Adding NS1 antigen test to IgM/IgG test for dengue diagnosis: Cost utility analysis

A recent study found that adding the NS1 antigen to the IgM/IgG test for the diagnosis of dengue is more accurate than using the test alone. The researchers conducted a retrospective study of patients who had been infected with dengue in the United States and Vietnam and compared the results with those obtained from a control group. The results showed that the combination was more accurate than either one individually.

The new ELISA method was also found to be more sensitive than the traditional methods of IgM/IgG testing. The study included a total of 261 patients who were diagnosed with dengue. The sensitivity of the NS1 antigen test was greater than the other two tests. The NS1 antigen is also used to determine whether a patient has the disease. The NS1 antigen antibody ELISA is available at the University of Pennsylvania Medical Center and many other medical centers in the United States and the Philippines.

This study used a comparison of the NS1 antigen test and the IgM/IgG test to see which was more accurate. The IgM/IgG tests had higher DOR and PPV, but were less accurate in LR- and NPV. The IgM/IgG test was significantly more sensitive but failed to significantly improve the accuracy of dengue diagnosis.

The results of this study showed that adding the NS1 antigen test to the IgM/IgG test significantly increased the probability of detecting dengue infection. While the NS1 antigen alone has not been able to catch every case, it did double the sensitivity of the IgM/IgG test. The SD IgM/IgG RDT was more sensitive than the SD IgM RDT.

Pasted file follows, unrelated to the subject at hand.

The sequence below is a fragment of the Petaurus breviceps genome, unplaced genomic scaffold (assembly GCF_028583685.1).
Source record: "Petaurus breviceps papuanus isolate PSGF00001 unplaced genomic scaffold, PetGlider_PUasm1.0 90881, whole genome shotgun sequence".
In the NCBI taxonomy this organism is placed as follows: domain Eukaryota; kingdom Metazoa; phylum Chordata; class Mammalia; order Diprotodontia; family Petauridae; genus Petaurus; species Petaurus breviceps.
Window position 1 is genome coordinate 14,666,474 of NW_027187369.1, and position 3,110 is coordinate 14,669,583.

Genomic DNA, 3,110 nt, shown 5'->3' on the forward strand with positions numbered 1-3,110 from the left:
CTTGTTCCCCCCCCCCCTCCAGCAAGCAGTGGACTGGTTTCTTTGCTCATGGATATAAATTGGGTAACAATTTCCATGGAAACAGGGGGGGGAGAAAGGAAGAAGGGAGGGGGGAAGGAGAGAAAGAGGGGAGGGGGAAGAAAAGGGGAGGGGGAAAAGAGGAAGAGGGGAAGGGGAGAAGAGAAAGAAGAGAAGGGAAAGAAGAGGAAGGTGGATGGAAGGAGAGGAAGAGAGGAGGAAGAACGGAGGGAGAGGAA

The SD NS1/IgM RDT was more sensitive than the IgG RDT. Both tests had high sensitivity, which meant that they had similar results. In addition, the SD NS1/IgG RDT had a lower sensitivity, but it performed better than the serology-only tests. The NS1/IgG RDT performed better than the SD IgM/IgG test.

The NS1 antigen test has a moderate sensitivity compared with the SD NS1 ELISA. Despite being a more specific NS1 antigen test, it was not significantly more accurate than the SD NS1 ELISA. The ViroTrack Dengue Acute sensitivity was higher than the SD NL-IgM test. The SD NS1 ELISA had a better sensitivity compared to the ViroTrack Dengue RDT.

Although the SD Bioline Dengue Duo underperformed the SD NS1 and IgM individually, their combined performance was superior when they were used as a single test. Both components improved sensitivity, NPV, LR-, while the SD NS1 test was less sensitive than the IgM-based RDT. Additionally, the combination improved diagnostic accuracy and sensitivity.

Paul Mies has now been involved with test reports and comparing products for a decade. He is a highly sought-after specialist in these areas as well as in general health and nutrition advice. With this expertise and the team behind atmph.org, they test, compare and report on all sought-after products on the Internet around the topics of health, slimming, beauty and more. The results are ultimately summarized and disclosed to readers.

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